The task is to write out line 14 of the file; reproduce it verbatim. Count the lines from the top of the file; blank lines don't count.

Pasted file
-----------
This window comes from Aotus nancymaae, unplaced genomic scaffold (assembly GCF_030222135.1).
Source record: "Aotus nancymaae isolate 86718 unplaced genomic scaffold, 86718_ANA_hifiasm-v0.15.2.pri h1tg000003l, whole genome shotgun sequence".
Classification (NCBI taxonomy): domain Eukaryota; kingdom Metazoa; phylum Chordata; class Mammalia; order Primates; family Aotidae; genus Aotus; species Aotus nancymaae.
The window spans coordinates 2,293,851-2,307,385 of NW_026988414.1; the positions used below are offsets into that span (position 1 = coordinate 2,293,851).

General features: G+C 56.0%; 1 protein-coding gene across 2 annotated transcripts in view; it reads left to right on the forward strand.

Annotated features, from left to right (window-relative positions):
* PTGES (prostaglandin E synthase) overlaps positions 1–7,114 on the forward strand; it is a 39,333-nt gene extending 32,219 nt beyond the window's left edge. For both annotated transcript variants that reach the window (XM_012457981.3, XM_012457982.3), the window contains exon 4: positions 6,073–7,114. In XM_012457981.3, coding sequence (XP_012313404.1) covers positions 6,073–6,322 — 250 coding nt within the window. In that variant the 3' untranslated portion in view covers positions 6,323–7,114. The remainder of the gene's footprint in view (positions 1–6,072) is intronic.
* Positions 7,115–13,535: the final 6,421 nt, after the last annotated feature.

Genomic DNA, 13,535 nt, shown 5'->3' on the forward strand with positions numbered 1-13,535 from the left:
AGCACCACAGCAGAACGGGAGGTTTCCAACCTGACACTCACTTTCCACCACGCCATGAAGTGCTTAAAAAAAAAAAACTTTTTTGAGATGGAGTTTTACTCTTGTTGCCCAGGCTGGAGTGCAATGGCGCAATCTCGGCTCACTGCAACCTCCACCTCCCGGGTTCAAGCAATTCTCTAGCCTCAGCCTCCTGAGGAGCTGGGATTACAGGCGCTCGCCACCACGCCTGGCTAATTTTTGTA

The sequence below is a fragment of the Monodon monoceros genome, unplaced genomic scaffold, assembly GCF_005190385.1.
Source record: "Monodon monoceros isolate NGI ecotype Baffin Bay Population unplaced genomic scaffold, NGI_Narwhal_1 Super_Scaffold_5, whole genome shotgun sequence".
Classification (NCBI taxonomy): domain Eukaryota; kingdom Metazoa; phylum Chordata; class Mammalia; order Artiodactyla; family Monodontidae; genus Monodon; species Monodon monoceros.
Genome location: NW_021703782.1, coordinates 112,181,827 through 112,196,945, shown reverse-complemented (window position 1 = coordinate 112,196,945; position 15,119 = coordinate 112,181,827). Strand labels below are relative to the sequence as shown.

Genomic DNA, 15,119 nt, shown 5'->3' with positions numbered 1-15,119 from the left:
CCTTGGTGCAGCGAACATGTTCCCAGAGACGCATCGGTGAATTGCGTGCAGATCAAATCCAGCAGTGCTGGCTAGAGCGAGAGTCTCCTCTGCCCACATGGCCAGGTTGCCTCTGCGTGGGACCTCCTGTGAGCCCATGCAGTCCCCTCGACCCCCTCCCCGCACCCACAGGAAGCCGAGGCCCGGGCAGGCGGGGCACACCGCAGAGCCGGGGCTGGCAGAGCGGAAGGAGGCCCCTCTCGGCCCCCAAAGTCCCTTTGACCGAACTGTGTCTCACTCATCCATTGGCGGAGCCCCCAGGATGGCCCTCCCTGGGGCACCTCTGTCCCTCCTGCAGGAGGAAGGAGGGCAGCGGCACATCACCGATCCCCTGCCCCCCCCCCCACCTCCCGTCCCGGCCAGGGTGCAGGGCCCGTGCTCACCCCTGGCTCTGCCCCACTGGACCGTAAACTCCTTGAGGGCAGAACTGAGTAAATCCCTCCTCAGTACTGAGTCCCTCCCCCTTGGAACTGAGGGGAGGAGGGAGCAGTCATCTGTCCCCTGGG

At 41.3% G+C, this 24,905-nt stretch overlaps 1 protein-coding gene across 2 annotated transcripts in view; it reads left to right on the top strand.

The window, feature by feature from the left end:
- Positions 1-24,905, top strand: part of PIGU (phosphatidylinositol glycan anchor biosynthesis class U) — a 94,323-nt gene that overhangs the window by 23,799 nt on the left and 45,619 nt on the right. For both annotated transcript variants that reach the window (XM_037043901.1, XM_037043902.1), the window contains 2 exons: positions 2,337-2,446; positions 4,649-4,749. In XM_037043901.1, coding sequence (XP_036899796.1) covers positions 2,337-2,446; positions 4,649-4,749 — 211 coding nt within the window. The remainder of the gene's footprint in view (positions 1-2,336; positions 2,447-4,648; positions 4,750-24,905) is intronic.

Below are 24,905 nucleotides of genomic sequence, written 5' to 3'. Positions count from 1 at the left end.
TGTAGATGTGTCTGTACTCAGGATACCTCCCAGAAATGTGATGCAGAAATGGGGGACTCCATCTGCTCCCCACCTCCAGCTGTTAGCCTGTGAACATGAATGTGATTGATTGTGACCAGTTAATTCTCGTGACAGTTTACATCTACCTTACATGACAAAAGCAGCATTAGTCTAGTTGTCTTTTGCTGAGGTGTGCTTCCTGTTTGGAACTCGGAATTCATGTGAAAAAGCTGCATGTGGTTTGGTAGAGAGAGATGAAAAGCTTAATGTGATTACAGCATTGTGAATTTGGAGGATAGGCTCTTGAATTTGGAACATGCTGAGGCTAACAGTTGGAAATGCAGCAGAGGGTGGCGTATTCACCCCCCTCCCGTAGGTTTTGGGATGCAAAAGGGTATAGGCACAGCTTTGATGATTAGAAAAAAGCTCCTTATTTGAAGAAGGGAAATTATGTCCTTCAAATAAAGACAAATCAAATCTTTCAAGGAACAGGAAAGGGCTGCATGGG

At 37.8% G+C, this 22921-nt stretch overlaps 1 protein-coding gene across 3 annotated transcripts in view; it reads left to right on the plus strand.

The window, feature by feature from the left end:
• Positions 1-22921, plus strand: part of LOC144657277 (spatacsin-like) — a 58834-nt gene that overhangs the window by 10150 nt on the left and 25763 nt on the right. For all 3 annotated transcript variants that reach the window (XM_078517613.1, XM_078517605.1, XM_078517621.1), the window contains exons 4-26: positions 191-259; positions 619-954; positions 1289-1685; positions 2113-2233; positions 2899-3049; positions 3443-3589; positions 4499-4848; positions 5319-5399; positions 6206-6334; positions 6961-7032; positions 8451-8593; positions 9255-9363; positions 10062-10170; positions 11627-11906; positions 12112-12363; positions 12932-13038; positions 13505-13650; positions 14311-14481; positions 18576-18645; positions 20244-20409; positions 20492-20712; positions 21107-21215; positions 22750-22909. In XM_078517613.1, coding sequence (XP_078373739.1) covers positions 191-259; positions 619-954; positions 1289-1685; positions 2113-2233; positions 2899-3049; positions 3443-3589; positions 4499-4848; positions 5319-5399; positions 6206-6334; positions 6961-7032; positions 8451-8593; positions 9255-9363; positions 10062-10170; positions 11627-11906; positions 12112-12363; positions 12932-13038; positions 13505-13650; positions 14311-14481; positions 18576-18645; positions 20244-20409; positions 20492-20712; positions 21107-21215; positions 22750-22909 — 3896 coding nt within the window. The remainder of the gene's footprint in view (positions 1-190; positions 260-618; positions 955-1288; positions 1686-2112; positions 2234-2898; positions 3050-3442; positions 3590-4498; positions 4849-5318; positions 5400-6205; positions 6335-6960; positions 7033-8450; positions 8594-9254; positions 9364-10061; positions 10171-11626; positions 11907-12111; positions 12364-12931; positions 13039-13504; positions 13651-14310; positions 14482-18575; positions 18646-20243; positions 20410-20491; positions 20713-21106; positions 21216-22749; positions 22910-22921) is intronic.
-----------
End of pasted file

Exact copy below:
Genome location: NW_021703782.1, coordinates 112,181,827 through 112,196,945, shown reverse-complemented (window position 1 = coordinate 112,196,945; position 15,119 = coordinate 112,181,827). Strand labels below are relative to the sequence as shown.